She shrieked in horror as she looked inside my bag. This woman who was smiling and talking to me just seconds ago was now hurling abuses at me in Pashto or Dari, her face contorted in anger. I froze. A crowd gathered around me, and the security guards rushed to the site of commotion.
In Afghanistan, a situation such as this one can quickly become a matter of life and death. I started looking around in panic for my companions. But they could not come where I was standing because it was the women’s section. Everyone at this point had gathered around me, and the gun-toting guards were angrily pointing at me and saying something that I did not understand. It was complete chaos and all within a matter of minutes.
Then I heard someone yell in the background “camera Nahi, camera Nahi!” (“No camera!”) Luckily by that time, the locals with me had somehow managed to pacify the guards by telling them that I was a journalist and that the equipment in my bag is just a camera. They asked me to dismantle it and show it to them. I did as I was told, my hands trembling with fear. The guards finally let me go, only when we agreed to turn back.
I was shaken after this experience. More confused than scared. I looked at my companions, asking for answers. They told me that the big camera freaked them out, and it was those people who asked the guards to not let us in.
As far as I was concerned, I unknowingly nixed my only chance to see the oldest district of Kabul. I was still delirious from this episode when one of the guys with us found an unmanned and unlocked backdoor. He asked us to follow him. Within seconds, charged with renewed excitement, I forgot all about the incident and followed him inside.
I was mesmerized to see the mud houses exuding golden exuberance under the August sun. But before being restored to their former glory, the mud huts in Murad Khane had suffered their fair share of damage and neglect for many years until a British NGO, Turquoise Mountain, took it under its wings and rebuilt it.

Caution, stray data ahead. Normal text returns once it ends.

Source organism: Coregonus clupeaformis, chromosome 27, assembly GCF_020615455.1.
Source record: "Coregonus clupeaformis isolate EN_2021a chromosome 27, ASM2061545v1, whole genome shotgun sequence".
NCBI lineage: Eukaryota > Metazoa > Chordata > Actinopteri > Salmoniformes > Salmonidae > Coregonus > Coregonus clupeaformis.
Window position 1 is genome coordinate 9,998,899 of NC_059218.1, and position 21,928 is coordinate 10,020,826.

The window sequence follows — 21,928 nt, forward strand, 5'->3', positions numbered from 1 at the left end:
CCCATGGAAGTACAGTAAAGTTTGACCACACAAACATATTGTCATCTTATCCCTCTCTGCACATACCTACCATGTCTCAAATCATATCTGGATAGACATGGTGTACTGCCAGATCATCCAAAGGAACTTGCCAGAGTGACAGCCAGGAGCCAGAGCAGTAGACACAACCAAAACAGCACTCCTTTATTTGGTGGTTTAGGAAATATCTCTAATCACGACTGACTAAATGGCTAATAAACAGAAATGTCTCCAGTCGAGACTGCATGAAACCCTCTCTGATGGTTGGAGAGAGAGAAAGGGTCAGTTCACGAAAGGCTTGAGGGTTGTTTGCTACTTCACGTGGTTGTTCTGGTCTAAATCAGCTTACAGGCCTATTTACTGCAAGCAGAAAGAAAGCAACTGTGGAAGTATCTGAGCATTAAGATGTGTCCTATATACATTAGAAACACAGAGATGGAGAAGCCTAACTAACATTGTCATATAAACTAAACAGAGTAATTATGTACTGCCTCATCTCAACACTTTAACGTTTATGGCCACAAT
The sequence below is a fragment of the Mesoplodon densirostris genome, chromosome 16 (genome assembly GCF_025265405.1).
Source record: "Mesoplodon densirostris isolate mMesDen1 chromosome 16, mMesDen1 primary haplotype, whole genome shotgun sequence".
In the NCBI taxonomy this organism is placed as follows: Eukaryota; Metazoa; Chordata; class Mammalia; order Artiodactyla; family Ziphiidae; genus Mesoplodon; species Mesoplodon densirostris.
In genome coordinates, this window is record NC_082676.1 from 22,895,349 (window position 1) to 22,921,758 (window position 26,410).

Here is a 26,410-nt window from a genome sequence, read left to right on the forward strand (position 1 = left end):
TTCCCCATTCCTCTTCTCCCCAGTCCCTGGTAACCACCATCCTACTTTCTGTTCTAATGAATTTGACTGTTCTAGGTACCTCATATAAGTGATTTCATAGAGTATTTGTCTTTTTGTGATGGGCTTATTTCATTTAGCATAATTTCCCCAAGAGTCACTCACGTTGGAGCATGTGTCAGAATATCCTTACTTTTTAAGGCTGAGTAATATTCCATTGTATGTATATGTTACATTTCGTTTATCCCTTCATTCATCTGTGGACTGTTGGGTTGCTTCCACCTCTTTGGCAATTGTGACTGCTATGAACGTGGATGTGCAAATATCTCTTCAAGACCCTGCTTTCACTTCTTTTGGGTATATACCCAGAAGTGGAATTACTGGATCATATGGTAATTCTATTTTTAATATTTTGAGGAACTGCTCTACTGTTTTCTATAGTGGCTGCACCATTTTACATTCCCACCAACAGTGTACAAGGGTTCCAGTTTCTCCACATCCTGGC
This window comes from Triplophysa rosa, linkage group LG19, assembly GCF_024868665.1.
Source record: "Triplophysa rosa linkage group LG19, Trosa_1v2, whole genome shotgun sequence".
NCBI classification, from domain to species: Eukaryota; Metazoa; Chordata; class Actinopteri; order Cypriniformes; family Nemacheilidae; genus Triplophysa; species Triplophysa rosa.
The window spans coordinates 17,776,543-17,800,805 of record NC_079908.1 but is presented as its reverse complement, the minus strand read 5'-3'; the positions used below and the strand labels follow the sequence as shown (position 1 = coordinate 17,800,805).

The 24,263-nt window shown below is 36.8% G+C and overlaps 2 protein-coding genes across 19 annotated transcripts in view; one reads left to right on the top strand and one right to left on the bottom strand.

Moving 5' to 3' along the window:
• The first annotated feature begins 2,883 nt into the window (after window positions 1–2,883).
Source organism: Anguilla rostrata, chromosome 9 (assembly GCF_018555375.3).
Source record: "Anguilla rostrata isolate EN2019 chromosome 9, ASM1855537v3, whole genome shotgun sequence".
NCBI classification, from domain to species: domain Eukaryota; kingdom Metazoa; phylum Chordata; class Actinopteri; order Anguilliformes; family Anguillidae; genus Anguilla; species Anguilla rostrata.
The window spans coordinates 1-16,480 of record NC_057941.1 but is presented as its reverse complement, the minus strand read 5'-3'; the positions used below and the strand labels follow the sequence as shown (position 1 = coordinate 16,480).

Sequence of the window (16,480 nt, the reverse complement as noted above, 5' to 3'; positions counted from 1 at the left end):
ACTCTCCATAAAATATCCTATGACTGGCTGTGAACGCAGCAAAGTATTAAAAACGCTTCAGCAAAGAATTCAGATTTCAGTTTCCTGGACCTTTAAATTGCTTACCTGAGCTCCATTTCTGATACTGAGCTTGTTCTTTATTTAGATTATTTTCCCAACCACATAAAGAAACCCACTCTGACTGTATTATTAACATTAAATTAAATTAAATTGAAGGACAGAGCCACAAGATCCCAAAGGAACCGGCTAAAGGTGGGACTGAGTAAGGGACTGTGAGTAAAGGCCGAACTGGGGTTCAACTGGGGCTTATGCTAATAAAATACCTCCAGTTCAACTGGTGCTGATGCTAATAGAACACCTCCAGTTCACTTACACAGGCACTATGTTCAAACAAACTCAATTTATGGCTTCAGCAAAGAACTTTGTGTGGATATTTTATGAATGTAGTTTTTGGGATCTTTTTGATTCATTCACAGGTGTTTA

I wanted to lose myself in those muddy lanes dazed with dusty air. I sneaked into a bylane that led to the street where all the madness had happened. I was stopped just in time, lest we get caught.
Soon, we entered a huge complex protected with at least five heavy iron doors. As we crossed one checkpoint after another, we entered what was a Sarai from the 1700s, a resting place for tired travelers along the Silk Route. What used to be a garbage dump and a decaying area has since been transformed into an emerging center of ancient Afghan art. The place is now brimming with artists, sounds of clanking metals and hammers filling the air.
I was able to forget the day’s events as I enjoyed the relics tucked safely inside Murad Khane like an ancient secret, hiding in plain sight. But, it also took me a lot of prodding and probing to comprehend what happened with me that day and why.
I was later told that the people in Old Kabul are scared of cameras, not because they think of them as explosives. They fear that irresponsible outsiders will click photos and expose their hidden world to the persecutors who have been targeting them for decades.
To my oblivious mind, that woman’s reaction was nonsensical. But it took me a lot of time to understand that the minorities of Afghanistan walk on eggshells in a very fragile ecosystem. Respecting their boundaries, I tucked my camera safely in my bag before entering their secret world, allowing my mind and eyes to capture its rustic beauty. Who would have thought that something as harmless as a photograph of their environs can put their lives in grave danger?
Editor’s Note: The photos used throughout this article were taken by the author in the areas surrounding Murad Khane, not within the Old Kabul neighborhood.